It’s been four years since we’ve heard from Las Vegas’ native sons The Killers (the less we say about Brandon’s solo album the better). Stepping into the spotlight with 2004’s incredible Hot Fuss, The Killers blaze a unique career path mixing 00s indie rock sensibilities with 80s pop hooks and soaring U2 levels of epic purpose. Each album has focused a little closer on one of these musical aspects. This time around the 80s are in full effect and unfortunately work to create the weakest album of their career.
For an album called Battle Born this whole affair is incredibly mellow. “Flesh and Bone” starts things with plenty of promise but never gives the sort of catharsis the beginning of the song hints at. Next track and lead single “Runaways” delivers much more in this department and isn’t bad per se…it’s just a little too “been there, done that.” You can’t shake the feeling they mined this same sound on Sam’s Town’s lead single “When You Were Young” to much better results. “The Way It Was” is a great track but also just feels a little too familiar. Far too much recycling is going on much too early into this album’s runtime.
Remember how all those great John Hughes films from the 80s had evocative songs to punctuate the emotional moments of the characters? It seems like The Killers took that approach for this whole album, because almost every song could fit into one of these moments. “Here With Me” is for that moment when the main character is sadly looking through photographs and having flashbacks to great times with his girlfriend before their recent break up, clutching tear-stained images of the good ole days. For that moment where the upset girl is running away from her life there’s “A Matter of Time” (it’s actually one of the better tracks). “Deadlines and Commitments” sounds like the music for a training montage where they guy works to get his girl back. “Miss Atomic Bomb” is for that triumphant moment at the school dance where the girl and guy are reunited at last! The guy realizes despite being a little crazy, he loves this wacky gal.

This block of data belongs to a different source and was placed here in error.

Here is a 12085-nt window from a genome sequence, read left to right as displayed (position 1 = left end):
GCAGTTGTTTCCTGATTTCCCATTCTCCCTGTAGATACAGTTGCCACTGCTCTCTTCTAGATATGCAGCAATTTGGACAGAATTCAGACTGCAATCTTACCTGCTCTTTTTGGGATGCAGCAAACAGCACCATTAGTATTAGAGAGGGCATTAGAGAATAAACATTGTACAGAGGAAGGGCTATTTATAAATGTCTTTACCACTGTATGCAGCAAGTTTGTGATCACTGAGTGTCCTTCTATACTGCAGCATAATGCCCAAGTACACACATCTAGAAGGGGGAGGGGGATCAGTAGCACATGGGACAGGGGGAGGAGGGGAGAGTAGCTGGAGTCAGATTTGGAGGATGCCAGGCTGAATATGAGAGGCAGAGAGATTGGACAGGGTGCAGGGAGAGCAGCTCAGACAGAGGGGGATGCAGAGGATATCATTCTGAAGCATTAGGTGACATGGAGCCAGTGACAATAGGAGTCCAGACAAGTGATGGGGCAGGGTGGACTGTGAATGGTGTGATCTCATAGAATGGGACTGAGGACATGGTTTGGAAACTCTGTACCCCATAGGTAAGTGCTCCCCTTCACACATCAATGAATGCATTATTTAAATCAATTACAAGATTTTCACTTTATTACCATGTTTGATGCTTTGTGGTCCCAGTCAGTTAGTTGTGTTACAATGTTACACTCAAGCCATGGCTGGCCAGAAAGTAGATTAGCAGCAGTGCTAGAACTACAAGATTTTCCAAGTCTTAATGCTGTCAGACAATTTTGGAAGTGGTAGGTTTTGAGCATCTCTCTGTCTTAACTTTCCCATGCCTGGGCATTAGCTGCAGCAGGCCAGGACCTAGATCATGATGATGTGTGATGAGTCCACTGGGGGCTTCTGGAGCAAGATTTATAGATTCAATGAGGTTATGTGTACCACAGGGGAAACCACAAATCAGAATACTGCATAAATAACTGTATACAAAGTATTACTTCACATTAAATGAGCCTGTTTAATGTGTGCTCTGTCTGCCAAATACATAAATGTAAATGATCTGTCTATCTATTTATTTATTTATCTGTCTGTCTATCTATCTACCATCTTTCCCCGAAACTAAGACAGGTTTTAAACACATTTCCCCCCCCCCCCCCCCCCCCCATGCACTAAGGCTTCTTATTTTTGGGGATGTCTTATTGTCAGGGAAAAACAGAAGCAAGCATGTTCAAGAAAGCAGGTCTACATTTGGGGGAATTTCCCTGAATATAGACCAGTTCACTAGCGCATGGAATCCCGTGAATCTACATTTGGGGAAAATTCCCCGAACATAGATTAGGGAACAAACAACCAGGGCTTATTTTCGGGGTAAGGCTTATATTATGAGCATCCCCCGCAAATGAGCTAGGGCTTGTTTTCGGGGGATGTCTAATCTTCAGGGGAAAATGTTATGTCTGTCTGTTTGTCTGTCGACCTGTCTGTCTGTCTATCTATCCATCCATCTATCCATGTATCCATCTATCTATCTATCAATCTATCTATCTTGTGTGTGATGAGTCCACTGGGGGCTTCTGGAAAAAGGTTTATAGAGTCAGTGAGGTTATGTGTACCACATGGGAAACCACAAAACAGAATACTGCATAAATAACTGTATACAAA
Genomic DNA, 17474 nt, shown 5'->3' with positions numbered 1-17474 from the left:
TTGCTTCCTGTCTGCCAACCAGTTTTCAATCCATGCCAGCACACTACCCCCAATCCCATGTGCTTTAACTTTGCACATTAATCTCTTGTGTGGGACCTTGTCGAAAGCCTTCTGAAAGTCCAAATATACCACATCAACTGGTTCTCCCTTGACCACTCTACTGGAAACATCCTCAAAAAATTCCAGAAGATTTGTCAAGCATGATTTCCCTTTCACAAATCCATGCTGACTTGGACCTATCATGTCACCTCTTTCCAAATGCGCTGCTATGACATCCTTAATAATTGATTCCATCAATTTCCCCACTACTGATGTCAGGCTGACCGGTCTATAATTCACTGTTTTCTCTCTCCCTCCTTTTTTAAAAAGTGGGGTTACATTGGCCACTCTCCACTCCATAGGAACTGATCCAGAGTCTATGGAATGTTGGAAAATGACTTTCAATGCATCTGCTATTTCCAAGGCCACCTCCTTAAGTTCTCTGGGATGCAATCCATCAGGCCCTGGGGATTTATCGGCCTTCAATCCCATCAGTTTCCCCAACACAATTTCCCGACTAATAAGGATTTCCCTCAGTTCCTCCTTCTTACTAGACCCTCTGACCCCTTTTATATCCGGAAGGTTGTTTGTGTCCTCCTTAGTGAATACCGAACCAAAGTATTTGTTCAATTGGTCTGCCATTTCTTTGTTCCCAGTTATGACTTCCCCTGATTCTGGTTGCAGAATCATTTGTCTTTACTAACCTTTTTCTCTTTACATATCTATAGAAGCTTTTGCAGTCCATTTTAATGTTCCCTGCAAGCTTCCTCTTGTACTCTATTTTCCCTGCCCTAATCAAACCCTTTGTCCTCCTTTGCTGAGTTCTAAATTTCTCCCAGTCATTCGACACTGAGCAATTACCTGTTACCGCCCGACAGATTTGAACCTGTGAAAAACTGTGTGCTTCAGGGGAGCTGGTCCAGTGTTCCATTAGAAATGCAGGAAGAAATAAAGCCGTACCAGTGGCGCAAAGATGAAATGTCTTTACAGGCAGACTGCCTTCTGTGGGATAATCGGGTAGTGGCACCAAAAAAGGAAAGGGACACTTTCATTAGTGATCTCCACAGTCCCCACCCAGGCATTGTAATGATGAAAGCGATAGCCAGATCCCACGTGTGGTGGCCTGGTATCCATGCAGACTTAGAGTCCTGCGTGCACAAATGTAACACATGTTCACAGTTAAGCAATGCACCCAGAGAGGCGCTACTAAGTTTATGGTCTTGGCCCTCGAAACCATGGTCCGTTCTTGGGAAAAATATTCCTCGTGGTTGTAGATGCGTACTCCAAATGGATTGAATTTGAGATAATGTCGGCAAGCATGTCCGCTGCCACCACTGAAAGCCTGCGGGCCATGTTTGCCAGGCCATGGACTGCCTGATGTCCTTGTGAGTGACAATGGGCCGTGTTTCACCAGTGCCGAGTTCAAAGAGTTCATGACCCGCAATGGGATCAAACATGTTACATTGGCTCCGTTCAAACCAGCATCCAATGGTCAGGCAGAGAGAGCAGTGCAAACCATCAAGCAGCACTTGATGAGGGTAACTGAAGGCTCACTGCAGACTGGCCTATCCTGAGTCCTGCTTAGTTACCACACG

The Killers’ “Runaways”
The comparison isn’t just figurative either: glittery synth lines are at the forefront with Brandon’s broken-hearted narrator vocals; the guitar is just a subtle bed for the cheese to work over the top of. “The Rising Tide” is a little more rousing with some great guitar work – a solo even! It sounds like a keys-heavy track that could’ve been on Sam’s Town. But with “Heart of a Girl” we’re right back where we were before, hearing Brandon quietly emote about how he’ll listen all night to the heart of a girl if he has to…yes, complete with plenty of twinkling synths as well. Before we get choked up in too much emotion we get a quasi-country number in “From Here On Out,” complete with handclaps. Along with the title track “Battle Born,” it’s easily one of the brightest spots on the album.
It should be noted that this doesn’t come from someone who only enjoyed Hot Fuss and complains about the rest of The Killers’ catalog. Nope, Day and Age was a fantastic album and still gets regular rotation. Yes, it had plenty of soft and even a few unbelievably cheesy moments like “Joy Ride.” But it had an incredibly catchy single in “Human,” an upbeat dance song in “Spaceman” and a downright anthem in “The World We Live In.” Nothing on this album lives up to such lofty heights set by their previous work.
The Killers’ “Battle Born”
That’s not to say that many people won’t enjoy this album. Certainly, plenty of people will. Sometimes it actually helps one to irrationally cling to an overly emotive and sappy albums in times of sadness and heartbreak. If that’s you right now, this might just be your album of the year, because boy does it seem like somebody has a broken heart. If you need this sort of wallowing and slightly 80s cheese then saddle up, your album is here. For those of you that want The Killers to rock, look elsewhere my friends.
For the best mileage out of this album, make sure to pick up the Deluxe Edition of Battle Born, because honestly, the bonus tracks are more worthwhile than many of the album tracks. “Carry Me Home” is a great rock song and “Prize Fighter” has more energy and originality than other tracks that made the main album. Hell, even the Jacques Lu Cont remix of “Flesh and Bone” is far better than the album version, sounding like it could live in the neighborhood of “Spaceman.” But maybe that’s why they were left off the album — they had too much pep in a decidedly downbeat record.
Let’s put in this way: it’s fairly mediocre and sappy for a Killers album. However, it still sounds better than the majority of stuff you might stumble upon while scanning through Top 40 radio.
Written by Jarad Matula
OurVinyl | Senior Writer